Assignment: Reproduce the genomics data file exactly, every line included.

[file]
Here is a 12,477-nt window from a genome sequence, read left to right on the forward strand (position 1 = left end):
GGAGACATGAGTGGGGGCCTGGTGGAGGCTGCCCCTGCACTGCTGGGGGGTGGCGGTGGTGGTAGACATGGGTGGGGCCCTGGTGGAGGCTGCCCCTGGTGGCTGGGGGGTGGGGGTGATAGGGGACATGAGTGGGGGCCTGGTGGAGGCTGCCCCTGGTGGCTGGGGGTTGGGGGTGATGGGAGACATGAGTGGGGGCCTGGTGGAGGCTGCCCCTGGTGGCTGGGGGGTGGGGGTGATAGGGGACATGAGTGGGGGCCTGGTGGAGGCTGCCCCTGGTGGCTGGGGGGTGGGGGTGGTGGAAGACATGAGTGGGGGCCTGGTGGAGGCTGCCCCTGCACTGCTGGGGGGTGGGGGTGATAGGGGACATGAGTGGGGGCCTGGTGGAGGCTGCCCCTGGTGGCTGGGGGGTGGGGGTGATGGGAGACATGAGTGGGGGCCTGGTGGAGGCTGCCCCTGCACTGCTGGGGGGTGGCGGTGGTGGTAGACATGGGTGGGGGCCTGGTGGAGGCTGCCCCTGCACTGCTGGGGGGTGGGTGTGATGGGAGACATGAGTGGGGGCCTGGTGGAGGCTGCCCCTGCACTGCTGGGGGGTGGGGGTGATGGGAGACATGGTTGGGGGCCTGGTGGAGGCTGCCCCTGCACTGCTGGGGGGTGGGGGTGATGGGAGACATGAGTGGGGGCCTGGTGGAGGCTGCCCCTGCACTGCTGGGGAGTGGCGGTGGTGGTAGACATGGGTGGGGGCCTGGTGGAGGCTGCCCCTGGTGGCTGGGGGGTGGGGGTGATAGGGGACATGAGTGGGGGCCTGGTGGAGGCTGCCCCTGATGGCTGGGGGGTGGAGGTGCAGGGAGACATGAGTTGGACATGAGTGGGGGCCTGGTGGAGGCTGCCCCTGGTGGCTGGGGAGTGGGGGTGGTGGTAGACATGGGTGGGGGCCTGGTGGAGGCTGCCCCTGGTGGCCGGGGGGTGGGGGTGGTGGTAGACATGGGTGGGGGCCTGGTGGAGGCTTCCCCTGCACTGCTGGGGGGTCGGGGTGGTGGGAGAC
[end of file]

Here is a 12,477-nt window from a genome sequence, read left to right on the forward strand (position 1 = left end):
GGAGACATGAGTGGGGGCCTGGTGGAGGCTGCCCCTGCACTGCTGGGGGGTGGCGGTGGTGGTAGACATGGGTGGGGCCCTGGTGGAGGCTGCCCCTGGTGGCTGGGGGGTGGGGGTGATAGGGGACATGAGTGGGGGCCTGGTGGAGGCTGCCCCTGGTGGCTGGGGGTTGGGGGTGATGGGAGACATGAGTGGGGGCCTGGTGGAGGCTGCCCCTGGTGGCTGGGGGGTGGGGGTGATAGGGGACATGAGTGGGGGCCTGGTGGAGGCTGCCCCTGGTGGCTGGGGGGTGGGGGTGGTGGAAGACATGAGTGGGGGCCTGGTGGAGGCTGCCCCTGCACTGCTGGGGGGTGGGGGTGATAGGGGACATGAGTGGGGGCCTGGTGGAGGCTGCCCCTGGTGGCTGGGGGGTGGGGGTGATGGGAGACATGAGTGGGGGCCTGGTGGAGGCTGCCCCTGCACTGCTGGGGGGTGGCGGTGGTGGTAGACATGGGTGGGGGCCTGGTGGAGGCTGCCCCTGCACTGCTGGGGGGTGGGTGTGATGGGAGACATGAGTGGGGGCCTGGTGGAGGCTGCCCCTGCACTGCTGGGGGGTGGGGGTGATGGGAGACATGGTTGGGGGCCTGGTGGAGGCTGCCCCTGCACTGCTGGGGGGTGGGGGTGATGGGAGACATGAGTGGGGGCCTGGTGGAGGCTGCCCCTGCACTGCTGGGGAGTGGCGGTGGTGGTAGACATGGGTGGGGGCCTGGTGGAGGCTGCCCCTGGTGGCTGGGGGGTGGGGGTGATAGGGGACATGAGTGGGGGCCTGGTGGAGGCTGCCCCTGATGGCTGGGGGGTGGAGGTGCAGGGAGACATGAGTTGGACATGAGTGGGGGCCTGGTGGAGGCTGCCCCTGGTGGCTGGGGAGTGGGGGTGGTGGTAGACATGGGTGGGGGCCTGGTGGAGGCTGCCCCTGGTGGCCGGGGGGTGGGGGTGGTGGTAGACATGGGTGGGGGCCTGGTGGAGGCTTCCCCTGCACTGCTGGGGGGTCGGGGTGGTGGGAGAC